Ku, Charlotte and Harold K. Jacobson (eds). Democratic Accountability and the Use of Force in International Law. Cambridge: Cambridge University Press, 2003.

The spread of democracy to a majority of the world’s states and the legitimization of the use of force by multilateral institutions such as the United Nations and the North Atlantic Treaty Organization (NATO) have been two key developments since the end of World War II in 1945. From the 1990s, these developments have become intertwined as multilateral forces moved from traditional peacekeeping to peace enforcement among warring parties. This edited volume draws on the experiences of nine democracies – Canada, France, Germany, India, Japan, Norway, Russia, UK, and the USA – in the deployment of armed forces under the UN and NATO, asking who has been and should be accountable to the citizens of these nations, and to the citizens of states who are the object of deployments, for the decisions made in such military operations. The authors conclude that a mixed system of accountability has developed with national-level mechanisms playing the key role in ensuring democratic accountability of national and international decision-makers.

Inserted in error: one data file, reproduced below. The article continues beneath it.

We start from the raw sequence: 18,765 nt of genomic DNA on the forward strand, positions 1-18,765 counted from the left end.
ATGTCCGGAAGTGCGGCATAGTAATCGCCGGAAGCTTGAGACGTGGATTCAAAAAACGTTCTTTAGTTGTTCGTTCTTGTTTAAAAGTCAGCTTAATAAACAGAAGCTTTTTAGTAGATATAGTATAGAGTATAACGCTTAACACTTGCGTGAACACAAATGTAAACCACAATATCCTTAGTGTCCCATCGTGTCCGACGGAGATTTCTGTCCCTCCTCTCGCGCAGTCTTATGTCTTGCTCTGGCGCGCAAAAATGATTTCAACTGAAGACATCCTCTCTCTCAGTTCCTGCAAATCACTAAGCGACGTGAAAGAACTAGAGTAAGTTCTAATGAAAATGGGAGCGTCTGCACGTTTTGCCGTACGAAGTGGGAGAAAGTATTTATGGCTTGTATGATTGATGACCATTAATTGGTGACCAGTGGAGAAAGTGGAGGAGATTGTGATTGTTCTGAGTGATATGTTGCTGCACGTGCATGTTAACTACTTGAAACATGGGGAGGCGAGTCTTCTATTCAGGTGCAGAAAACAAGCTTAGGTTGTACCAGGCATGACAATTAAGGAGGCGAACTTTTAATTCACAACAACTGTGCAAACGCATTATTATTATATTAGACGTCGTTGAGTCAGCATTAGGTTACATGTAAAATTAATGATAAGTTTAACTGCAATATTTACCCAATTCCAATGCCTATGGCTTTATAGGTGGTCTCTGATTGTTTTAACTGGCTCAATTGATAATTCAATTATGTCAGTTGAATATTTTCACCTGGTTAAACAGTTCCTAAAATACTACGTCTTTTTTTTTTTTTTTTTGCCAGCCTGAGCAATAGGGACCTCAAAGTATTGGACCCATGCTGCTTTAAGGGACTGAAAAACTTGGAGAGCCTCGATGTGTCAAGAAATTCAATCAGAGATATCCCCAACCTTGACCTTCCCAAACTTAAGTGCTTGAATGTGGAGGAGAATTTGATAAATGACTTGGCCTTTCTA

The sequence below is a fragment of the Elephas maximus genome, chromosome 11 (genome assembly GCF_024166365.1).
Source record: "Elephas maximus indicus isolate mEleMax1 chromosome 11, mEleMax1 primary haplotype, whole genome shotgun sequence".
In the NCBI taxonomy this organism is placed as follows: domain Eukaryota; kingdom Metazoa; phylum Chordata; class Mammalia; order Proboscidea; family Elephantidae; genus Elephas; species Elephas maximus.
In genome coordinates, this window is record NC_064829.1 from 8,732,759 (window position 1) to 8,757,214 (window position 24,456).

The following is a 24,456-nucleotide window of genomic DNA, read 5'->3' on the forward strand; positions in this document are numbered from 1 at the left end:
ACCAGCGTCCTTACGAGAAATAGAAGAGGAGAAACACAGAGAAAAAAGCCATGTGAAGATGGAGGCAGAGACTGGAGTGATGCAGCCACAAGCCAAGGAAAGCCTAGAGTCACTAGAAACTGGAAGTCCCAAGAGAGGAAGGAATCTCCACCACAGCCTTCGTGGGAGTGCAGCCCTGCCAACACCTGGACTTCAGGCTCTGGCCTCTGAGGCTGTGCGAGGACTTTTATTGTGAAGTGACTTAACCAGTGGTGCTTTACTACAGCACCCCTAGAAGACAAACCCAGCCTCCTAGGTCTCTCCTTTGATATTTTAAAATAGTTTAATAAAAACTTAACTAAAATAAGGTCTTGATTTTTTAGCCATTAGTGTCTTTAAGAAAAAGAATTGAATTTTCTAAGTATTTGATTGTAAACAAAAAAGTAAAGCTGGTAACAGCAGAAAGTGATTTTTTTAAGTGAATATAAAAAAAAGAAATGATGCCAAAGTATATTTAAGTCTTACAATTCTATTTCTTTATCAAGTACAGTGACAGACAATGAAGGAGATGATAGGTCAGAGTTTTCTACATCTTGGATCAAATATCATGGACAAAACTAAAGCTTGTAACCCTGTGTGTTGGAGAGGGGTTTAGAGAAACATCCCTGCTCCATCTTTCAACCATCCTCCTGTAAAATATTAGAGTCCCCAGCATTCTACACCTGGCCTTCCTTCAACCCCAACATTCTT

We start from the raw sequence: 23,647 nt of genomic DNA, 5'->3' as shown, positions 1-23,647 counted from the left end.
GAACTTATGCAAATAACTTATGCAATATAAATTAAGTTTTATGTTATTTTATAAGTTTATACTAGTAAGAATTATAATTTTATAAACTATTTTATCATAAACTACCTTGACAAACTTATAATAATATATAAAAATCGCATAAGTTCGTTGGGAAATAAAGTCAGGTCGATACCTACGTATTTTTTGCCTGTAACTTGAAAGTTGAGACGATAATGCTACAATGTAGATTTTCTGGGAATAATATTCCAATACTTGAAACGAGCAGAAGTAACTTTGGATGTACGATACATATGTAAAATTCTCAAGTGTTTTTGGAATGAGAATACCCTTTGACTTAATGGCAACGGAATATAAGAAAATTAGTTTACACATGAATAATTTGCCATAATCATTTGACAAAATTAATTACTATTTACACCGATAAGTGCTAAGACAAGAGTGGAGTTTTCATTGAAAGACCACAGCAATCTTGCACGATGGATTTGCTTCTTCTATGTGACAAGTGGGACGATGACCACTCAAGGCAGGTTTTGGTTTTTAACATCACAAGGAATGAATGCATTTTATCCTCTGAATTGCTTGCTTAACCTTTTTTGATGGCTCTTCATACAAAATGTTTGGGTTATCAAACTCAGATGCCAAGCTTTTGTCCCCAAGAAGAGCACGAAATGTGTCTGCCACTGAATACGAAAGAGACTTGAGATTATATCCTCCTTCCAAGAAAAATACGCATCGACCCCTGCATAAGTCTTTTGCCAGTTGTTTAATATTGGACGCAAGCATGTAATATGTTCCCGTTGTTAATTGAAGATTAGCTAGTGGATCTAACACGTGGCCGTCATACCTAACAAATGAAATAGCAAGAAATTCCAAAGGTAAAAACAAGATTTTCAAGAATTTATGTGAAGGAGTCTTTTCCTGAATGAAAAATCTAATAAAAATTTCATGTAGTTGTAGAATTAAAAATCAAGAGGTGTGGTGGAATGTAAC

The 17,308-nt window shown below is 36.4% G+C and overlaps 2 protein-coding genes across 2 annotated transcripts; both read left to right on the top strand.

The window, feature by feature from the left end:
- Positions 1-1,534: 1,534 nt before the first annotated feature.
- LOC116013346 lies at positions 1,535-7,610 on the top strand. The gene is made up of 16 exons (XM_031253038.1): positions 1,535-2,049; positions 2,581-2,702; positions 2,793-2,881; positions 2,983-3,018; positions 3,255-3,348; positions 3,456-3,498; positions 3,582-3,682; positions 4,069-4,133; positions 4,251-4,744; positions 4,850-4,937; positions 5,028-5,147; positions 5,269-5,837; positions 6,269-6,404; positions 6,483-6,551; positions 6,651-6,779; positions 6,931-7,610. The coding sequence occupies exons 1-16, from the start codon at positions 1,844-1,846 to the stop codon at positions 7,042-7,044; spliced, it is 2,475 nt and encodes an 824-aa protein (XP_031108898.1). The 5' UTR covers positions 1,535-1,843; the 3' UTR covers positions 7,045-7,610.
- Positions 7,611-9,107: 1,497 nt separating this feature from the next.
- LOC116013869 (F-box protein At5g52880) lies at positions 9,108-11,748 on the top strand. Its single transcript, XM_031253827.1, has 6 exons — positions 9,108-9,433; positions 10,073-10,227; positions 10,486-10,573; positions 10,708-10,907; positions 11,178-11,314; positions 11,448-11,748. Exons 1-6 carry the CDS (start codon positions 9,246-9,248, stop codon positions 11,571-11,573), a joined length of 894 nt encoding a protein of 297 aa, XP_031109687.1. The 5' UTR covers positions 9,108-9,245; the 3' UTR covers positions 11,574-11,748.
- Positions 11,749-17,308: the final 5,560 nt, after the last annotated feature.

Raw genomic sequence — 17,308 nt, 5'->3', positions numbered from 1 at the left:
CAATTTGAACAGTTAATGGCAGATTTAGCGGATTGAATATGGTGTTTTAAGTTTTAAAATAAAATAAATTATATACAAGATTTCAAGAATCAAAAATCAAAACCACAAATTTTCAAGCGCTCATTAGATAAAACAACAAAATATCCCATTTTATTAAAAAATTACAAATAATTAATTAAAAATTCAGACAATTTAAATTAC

Entry Submitted By: Charlotte Ku

About the author of this entry: Charlotte Ku is Professor of Law and Assistant Dean of Graduate and International Legal Studies at the University of Illinois College of Law. Professor Ku served as Executive Vice President and Executive Director of the American Society of International Law from 1992 to 2006 and was Chair of the Board of Directors of the Academic Council on the United Nations System from 1998 to 2000. She has published on issues relating to international law, international relations, and global governance.